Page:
• Calendar: Durable Goods, New Home Sales, FHFA House Price Index, Conference Board Consumer Confidence (9/27); Pending Home Sales (9/28); GDP revision (9/29); Personal Income & Spending, Chicago PMI, University of Michigan Consumer Sentiment (9/30). 

The Global Investment Committee’s Outlook

With the Fed poised to respond to 40-year highs in inflation through both rate hikes and balance sheet run-off in 2022, the GIC’s call for continued caution in the indices remains intact. Our June 2023 base case provides a target of 3,900 for the S&P 500. This scenario assumes earnings and revenue growth decelerates due to high cost pressures in a slowing growth environment. Our June 2023 bear case of 3,350 considers a slowdown in earnings growth rate, margin pressure, sticky inflation, and a recession. Our June 2023 bull case of 4,450 corresponds to a soft landing environment where earnings growth slows but remains positive, inflation decelerates, cost pressures ease, and confidence improves. This bull case forecast embeds an estimate of 17.9x forward June 2024E earnings. With earnings revisions moving lower off the prior peak, investors should focus on risk management through quality factor exposure, defensiveness with regard to interest rate sensitivity, and attention to stock-specific valuations. We are moving to a position of maximum diversification by sector and market cap, with interesting ideas in Energy, Industrials, Materials, Health Care, Consumer Services, Financials, Utilities and Staples. While the US recovery matures, we see opportunities outside the US as relatively more attractive, especially given less expensive valuations and exposure to economic cyclicality. In fixed income, the challenge is two-fold: generating sufficient income, while also preserving capital in a rising rate and higher inflation environment. This requires diversified and active exposure, with our preference for core investment grade, preferreds, leveraged loans, and asset-backed securities, including select mortgage-backed, and dividend-paying stocks. Real assets such as gold, infrastructure, and real estate present an attractive opportunity as a portfolio ballast for income generation and as an inflation hedge.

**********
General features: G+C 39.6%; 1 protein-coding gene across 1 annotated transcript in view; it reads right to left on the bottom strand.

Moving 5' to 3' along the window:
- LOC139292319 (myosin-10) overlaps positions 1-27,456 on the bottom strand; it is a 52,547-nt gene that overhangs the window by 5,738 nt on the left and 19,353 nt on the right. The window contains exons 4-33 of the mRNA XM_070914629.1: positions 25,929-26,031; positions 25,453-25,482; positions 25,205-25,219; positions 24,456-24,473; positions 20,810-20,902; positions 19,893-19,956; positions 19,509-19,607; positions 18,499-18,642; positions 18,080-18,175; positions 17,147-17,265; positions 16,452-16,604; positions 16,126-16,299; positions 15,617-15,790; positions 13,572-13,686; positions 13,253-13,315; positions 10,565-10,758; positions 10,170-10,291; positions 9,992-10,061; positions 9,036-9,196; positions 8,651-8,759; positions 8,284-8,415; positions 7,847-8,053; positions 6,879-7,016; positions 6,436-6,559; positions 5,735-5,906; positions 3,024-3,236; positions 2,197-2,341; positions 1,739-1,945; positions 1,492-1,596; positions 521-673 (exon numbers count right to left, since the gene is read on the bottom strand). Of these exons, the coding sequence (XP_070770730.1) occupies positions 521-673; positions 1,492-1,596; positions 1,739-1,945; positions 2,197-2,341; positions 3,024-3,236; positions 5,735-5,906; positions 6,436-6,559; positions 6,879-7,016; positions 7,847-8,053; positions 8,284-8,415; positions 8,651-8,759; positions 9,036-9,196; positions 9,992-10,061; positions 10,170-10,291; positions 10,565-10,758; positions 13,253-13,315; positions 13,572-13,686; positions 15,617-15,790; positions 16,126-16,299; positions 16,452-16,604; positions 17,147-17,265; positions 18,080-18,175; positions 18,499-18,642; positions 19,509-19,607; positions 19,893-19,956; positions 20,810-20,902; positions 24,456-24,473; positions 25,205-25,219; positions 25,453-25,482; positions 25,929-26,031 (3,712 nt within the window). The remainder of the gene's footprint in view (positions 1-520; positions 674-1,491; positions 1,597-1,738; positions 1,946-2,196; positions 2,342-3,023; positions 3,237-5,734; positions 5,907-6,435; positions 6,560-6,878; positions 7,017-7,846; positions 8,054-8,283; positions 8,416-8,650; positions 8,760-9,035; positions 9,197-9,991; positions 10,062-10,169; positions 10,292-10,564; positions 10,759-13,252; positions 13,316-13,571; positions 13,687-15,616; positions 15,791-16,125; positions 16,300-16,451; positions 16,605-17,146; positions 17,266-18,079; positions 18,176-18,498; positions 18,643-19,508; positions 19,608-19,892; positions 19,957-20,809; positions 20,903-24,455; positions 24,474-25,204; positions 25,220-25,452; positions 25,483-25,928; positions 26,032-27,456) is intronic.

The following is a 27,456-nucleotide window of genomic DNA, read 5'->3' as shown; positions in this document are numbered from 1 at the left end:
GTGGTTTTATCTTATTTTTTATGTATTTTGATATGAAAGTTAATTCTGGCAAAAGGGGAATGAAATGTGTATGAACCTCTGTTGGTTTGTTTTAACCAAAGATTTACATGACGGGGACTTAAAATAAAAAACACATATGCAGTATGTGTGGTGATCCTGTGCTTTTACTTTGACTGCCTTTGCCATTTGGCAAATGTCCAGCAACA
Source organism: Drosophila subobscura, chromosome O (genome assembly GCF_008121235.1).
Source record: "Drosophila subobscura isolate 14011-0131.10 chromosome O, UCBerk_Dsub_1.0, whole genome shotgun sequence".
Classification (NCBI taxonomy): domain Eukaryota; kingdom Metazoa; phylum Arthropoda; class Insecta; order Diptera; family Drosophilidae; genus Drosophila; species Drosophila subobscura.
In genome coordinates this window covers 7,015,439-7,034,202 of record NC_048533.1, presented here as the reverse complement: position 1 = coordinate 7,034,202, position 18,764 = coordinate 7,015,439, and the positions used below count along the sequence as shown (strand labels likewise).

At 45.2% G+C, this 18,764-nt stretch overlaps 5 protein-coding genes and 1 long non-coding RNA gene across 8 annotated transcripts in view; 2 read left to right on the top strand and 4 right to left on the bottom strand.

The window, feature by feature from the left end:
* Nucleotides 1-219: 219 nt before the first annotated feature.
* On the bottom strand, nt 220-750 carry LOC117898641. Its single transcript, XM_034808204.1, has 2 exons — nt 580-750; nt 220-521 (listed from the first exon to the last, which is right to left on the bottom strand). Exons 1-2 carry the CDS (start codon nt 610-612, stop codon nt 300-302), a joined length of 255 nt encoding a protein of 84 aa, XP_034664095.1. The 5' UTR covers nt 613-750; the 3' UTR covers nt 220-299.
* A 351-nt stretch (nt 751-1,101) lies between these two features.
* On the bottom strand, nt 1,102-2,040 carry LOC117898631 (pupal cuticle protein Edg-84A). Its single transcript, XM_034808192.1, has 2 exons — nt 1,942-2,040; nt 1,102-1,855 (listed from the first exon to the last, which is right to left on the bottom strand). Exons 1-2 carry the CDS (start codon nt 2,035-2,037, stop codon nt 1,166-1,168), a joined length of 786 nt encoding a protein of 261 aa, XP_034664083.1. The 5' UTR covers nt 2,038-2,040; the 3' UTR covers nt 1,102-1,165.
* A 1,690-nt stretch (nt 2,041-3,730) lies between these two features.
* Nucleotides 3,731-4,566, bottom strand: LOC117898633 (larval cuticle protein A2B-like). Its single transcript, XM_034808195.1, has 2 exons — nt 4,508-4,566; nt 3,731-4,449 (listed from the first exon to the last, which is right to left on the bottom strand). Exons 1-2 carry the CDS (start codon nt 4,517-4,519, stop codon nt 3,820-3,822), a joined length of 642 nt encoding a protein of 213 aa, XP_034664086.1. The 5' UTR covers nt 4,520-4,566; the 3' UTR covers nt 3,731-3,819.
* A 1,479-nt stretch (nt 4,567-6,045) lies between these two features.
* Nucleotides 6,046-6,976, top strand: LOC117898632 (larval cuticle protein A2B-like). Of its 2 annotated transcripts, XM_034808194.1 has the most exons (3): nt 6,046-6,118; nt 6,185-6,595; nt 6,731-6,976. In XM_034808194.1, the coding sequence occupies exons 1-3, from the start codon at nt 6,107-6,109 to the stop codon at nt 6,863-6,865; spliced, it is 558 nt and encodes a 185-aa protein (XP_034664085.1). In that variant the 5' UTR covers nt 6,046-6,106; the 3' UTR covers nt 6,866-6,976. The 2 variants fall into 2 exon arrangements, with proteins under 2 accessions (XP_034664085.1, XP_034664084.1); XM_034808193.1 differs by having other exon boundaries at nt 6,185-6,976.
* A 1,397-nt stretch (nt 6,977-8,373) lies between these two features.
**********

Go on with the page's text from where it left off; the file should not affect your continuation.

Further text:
Market data provided by Bloomberg.

Dow Jones Industrial Average (DJIA): A price-weighted average of 30 blue-chip stocks that are generally the leaders in their industry.

NASDAQ Composite Index: A broad-based capitalization-weighted index of stocks in all three NASDAQ tiers: Global Select, Global Market and Capital Market.

S&P 500 Index: The Standard & Poor's (S&P) 500 Index tracks the performance of 500 widely held, large-capitalization US stocks.

US Trade-Weighted Dollar Index: A weighted average of the foreign exchange value of the 17US dollar against a subset of the broad index currencies that circulate widely outside the US.

Review Your Morgan Stanley Account